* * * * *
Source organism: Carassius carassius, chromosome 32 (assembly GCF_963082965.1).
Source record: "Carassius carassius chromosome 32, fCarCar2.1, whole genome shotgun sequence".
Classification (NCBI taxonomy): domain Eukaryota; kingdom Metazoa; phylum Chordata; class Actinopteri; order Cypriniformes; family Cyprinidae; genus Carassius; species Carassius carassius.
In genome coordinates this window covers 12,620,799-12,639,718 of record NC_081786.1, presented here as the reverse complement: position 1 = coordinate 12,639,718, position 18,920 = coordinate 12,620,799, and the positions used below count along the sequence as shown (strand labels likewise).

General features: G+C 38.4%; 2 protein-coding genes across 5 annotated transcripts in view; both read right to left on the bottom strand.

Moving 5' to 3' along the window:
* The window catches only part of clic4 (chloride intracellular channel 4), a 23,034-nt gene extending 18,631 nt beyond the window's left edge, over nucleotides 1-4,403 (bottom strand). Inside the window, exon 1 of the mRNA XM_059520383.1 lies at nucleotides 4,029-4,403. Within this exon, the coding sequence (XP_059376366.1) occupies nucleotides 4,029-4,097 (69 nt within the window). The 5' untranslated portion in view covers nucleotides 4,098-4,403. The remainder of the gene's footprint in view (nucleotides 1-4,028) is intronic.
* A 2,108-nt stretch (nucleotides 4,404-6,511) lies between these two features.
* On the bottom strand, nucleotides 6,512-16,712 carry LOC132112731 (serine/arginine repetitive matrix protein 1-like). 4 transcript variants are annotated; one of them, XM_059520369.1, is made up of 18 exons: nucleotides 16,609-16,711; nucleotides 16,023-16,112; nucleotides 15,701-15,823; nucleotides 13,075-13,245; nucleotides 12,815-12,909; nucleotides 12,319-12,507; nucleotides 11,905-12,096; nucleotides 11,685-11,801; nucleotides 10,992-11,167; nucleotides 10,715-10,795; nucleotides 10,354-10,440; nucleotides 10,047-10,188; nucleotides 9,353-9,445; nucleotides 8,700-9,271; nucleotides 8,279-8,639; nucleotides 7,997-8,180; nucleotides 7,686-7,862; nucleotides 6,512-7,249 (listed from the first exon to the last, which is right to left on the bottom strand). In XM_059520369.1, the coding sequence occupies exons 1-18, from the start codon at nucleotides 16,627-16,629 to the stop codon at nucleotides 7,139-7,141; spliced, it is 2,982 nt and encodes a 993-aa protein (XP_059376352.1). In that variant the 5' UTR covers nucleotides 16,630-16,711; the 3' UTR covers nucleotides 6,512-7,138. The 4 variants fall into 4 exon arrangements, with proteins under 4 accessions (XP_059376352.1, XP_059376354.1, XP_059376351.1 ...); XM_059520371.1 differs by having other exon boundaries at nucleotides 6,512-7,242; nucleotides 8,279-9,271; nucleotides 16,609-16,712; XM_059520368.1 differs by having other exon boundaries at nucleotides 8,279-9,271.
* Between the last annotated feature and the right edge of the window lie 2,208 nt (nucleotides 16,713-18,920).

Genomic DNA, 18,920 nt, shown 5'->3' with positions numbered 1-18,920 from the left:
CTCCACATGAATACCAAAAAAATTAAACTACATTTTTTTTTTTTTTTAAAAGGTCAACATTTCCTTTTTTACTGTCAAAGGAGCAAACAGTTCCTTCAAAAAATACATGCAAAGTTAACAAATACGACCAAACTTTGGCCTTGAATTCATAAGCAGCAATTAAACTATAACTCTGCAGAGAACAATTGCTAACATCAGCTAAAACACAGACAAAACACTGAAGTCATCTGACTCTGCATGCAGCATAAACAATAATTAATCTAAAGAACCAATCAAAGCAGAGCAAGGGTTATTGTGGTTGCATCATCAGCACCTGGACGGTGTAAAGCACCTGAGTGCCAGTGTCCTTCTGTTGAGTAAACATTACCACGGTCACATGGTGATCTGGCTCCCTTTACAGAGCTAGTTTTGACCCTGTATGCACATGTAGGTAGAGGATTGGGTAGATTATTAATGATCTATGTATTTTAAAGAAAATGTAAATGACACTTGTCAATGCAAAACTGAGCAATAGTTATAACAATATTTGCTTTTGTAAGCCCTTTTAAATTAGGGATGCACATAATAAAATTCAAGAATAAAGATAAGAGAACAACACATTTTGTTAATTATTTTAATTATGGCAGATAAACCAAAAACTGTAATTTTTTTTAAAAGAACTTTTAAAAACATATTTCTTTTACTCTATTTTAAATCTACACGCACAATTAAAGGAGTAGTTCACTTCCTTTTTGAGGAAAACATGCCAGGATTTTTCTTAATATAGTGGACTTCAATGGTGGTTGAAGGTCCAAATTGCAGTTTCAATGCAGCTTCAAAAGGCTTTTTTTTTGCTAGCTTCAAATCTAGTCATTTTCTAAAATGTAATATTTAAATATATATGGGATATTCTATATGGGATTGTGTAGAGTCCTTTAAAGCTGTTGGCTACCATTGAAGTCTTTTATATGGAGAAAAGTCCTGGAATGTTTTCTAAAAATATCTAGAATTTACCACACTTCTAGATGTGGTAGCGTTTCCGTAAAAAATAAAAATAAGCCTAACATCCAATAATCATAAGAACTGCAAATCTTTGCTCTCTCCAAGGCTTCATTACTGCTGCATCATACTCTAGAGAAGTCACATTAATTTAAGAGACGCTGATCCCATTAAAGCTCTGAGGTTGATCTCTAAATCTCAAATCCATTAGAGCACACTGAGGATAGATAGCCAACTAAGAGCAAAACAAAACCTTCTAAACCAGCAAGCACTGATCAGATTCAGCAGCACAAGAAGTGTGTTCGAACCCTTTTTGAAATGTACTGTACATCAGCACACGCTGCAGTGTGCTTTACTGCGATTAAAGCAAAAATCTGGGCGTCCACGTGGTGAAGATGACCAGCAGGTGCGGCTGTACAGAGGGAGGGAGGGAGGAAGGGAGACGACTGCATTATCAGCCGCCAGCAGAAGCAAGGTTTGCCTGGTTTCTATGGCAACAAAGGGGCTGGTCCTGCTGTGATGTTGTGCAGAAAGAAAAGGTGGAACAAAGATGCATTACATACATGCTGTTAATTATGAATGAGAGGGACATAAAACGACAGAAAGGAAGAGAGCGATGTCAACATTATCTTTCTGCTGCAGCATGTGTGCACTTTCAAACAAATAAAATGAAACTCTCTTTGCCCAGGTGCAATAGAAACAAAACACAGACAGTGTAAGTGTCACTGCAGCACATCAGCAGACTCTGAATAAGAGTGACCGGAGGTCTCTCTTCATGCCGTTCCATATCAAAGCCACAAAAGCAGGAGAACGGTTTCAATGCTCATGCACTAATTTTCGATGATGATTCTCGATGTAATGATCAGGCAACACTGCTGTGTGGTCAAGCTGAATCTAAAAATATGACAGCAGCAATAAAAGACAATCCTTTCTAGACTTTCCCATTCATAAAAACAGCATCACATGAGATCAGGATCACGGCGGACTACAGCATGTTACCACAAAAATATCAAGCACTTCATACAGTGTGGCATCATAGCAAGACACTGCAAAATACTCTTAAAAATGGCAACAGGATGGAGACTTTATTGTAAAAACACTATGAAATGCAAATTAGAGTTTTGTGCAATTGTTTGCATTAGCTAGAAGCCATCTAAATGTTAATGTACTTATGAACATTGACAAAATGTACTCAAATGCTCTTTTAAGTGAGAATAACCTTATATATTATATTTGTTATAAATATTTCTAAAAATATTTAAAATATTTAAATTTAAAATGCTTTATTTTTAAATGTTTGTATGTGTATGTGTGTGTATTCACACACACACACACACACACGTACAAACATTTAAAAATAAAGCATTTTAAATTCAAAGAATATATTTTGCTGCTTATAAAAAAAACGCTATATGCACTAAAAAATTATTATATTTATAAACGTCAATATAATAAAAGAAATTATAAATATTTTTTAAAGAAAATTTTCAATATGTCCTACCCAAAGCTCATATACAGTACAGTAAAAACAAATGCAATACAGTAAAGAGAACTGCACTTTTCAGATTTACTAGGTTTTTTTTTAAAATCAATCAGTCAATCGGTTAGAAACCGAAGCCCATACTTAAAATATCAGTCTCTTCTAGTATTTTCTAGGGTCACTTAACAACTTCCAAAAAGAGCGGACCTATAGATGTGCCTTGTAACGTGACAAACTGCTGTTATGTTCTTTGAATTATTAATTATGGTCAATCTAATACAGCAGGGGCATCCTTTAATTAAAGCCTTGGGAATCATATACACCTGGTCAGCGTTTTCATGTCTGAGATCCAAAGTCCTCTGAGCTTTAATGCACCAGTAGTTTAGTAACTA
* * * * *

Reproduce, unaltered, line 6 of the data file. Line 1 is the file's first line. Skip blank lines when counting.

Moving 5' to 3' along the window: